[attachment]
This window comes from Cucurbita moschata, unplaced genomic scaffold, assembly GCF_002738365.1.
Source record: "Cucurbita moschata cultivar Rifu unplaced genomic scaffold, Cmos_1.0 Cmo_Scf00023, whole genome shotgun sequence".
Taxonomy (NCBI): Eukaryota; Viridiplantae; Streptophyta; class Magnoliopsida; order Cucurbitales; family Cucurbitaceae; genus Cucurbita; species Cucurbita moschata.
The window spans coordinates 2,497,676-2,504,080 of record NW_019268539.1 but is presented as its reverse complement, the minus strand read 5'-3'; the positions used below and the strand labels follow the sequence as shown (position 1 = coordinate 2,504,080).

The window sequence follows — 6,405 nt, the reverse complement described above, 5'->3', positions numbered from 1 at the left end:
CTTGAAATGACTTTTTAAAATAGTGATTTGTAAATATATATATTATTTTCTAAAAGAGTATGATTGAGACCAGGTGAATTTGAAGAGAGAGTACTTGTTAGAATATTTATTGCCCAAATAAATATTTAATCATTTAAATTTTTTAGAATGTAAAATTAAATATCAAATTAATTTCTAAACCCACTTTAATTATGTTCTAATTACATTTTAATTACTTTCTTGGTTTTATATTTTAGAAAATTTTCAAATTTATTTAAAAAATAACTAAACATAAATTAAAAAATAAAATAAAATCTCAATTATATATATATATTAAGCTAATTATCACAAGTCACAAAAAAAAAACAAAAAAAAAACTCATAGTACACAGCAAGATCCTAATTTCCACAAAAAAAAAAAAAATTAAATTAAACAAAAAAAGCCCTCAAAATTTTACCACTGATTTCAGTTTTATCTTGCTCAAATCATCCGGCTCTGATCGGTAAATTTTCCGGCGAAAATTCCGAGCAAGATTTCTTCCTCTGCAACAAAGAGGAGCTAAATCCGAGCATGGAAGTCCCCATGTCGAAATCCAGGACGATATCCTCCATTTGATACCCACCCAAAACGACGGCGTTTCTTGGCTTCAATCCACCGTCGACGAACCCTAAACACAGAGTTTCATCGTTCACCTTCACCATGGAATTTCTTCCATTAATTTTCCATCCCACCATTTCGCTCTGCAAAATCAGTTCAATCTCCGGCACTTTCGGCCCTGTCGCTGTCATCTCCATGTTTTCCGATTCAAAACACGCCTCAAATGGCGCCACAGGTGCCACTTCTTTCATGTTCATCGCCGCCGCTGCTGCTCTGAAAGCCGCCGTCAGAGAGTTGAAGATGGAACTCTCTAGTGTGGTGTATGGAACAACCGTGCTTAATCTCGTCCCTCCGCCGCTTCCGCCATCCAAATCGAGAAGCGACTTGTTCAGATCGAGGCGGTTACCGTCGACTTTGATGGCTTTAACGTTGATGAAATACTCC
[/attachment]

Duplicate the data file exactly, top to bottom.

This window comes from Cucurbita moschata, unplaced genomic scaffold, assembly GCF_002738365.1.
Source record: "Cucurbita moschata cultivar Rifu unplaced genomic scaffold, Cmos_1.0 Cmo_Scf00023, whole genome shotgun sequence".
Taxonomy (NCBI): Eukaryota; Viridiplantae; Streptophyta; class Magnoliopsida; order Cucurbitales; family Cucurbitaceae; genus Cucurbita; species Cucurbita moschata.
The window spans coordinates 2,497,676-2,504,080 of record NW_019268539.1 but is presented as its reverse complement, the minus strand read 5'-3'; the positions used below and the strand labels follow the sequence as shown (position 1 = coordinate 2,504,080).

The window sequence follows — 6,405 nt, the reverse complement described above, 5'->3', positions numbered from 1 at the left end:
CTTGAAATGACTTTTTAAAATAGTGATTTGTAAATATATATATTATTTTCTAAAAGAGTATGATTGAGACCAGGTGAATTTGAAGAGAGAGTACTTGTTAGAATATTTATTGCCCAAATAAATATTTAATCATTTAAATTTTTTAGAATGTAAAATTAAATATCAAATTAATTTCTAAACCCACTTTAATTATGTTCTAATTACATTTTAATTACTTTCTTGGTTTTATATTTTAGAAAATTTTCAAATTTATTTAAAAAATAACTAAACATAAATTAAAAAATAAAATAAAATCTCAATTATATATATATATTAAGCTAATTATCACAAGTCACAAAAAAAAAACAAAAAAAAAACTCATAGTACACAGCAAGATCCTAATTTCCACAAAAAAAAAAAAAATTAAATTAAACAAAAAAAGCCCTCAAAATTTTACCACTGATTTCAGTTTTATCTTGCTCAAATCATCCGGCTCTGATCGGTAAATTTTCCGGCGAAAATTCCGAGCAAGATTTCTTCCTCTGCAACAAAGAGGAGCTAAATCCGAGCATGGAAGTCCCCATGTCGAAATCCAGGACGATATCCTCCATTTGATACCCACCCAAAACGACGGCGTTTCTTGGCTTCAATCCACCGTCGACGAACCCTAAACACAGAGTTTCATCGTTCACCTTCACCATGGAATTTCTTCCATTAATTTTCCATCCCACCATTTCGCTCTGCAAAATCAGTTCAATCTCCGGCACTTTCGGCCCTGTCGCTGTCATCTCCATGTTTTCCGATTCAAAACACGCCTCAAATGGCGCCACAGGTGCCACTTCTTTCATGTTCATCGCCGCCGCTGCTGCTCTGAAAGCCGCCGTCAGAGAGTTGAAGATGGAACTCTCTAGTGTGGTGTATGGAACAACCGTGCTTAATCTCGTCCCTCCGCCGCTTCCGCCATCCAAATCGAGAAGCGACTTGTTCAGATCGAGGCGGTTACCGTCGACTTTGATGGCTTTAACGTTGATGAAATACTCC